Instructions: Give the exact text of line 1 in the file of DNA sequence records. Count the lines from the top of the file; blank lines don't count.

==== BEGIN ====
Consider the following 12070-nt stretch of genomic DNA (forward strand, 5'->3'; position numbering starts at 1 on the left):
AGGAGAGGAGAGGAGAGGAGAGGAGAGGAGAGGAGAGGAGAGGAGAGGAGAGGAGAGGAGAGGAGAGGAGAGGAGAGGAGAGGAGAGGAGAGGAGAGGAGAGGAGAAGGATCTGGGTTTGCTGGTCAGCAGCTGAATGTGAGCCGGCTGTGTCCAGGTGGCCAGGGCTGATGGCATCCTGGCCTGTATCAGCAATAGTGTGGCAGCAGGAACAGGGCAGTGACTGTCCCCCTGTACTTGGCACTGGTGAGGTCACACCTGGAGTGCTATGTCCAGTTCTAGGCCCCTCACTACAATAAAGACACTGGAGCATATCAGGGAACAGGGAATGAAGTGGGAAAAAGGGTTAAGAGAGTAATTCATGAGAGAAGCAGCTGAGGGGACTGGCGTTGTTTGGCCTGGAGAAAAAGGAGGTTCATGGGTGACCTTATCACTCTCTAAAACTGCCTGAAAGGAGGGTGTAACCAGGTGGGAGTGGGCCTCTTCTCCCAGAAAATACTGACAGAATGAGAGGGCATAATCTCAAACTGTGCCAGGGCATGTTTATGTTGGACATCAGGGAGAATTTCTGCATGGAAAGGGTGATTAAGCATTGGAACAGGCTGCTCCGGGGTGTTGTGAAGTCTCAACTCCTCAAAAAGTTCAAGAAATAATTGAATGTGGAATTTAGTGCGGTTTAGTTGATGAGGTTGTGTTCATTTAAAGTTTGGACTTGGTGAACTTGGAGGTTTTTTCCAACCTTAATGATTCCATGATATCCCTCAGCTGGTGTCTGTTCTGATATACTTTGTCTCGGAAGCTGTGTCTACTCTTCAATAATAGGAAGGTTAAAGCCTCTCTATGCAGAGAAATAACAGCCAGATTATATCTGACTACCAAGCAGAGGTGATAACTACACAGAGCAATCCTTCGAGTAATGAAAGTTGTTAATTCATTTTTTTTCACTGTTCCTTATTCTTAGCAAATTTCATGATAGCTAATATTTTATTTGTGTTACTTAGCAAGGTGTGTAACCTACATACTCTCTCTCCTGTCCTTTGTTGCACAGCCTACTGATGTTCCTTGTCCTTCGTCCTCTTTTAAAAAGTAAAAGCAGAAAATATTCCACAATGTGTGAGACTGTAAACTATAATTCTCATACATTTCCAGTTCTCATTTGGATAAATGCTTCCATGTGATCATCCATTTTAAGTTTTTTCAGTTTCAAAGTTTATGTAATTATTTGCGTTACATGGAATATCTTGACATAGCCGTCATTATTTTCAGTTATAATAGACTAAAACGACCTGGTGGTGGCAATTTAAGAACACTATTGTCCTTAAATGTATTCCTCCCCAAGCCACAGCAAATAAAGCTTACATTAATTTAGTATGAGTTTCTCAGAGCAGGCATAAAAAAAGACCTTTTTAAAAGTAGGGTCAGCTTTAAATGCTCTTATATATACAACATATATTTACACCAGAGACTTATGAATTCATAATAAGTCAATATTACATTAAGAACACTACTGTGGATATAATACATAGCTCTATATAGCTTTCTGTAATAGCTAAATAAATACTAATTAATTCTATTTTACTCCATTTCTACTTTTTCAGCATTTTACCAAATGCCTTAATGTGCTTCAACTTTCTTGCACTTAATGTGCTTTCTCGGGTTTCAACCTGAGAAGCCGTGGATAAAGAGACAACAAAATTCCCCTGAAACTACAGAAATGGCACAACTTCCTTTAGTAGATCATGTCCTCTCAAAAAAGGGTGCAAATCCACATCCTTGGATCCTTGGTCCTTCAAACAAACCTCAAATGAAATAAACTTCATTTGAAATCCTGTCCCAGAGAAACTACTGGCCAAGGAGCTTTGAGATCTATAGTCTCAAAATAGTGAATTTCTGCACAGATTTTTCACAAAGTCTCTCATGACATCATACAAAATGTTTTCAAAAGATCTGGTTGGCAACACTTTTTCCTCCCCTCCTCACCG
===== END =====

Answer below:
Consider the following 12070-nt stretch of genomic DNA (forward strand, 5'->3'; position numbering starts at 1 on the left):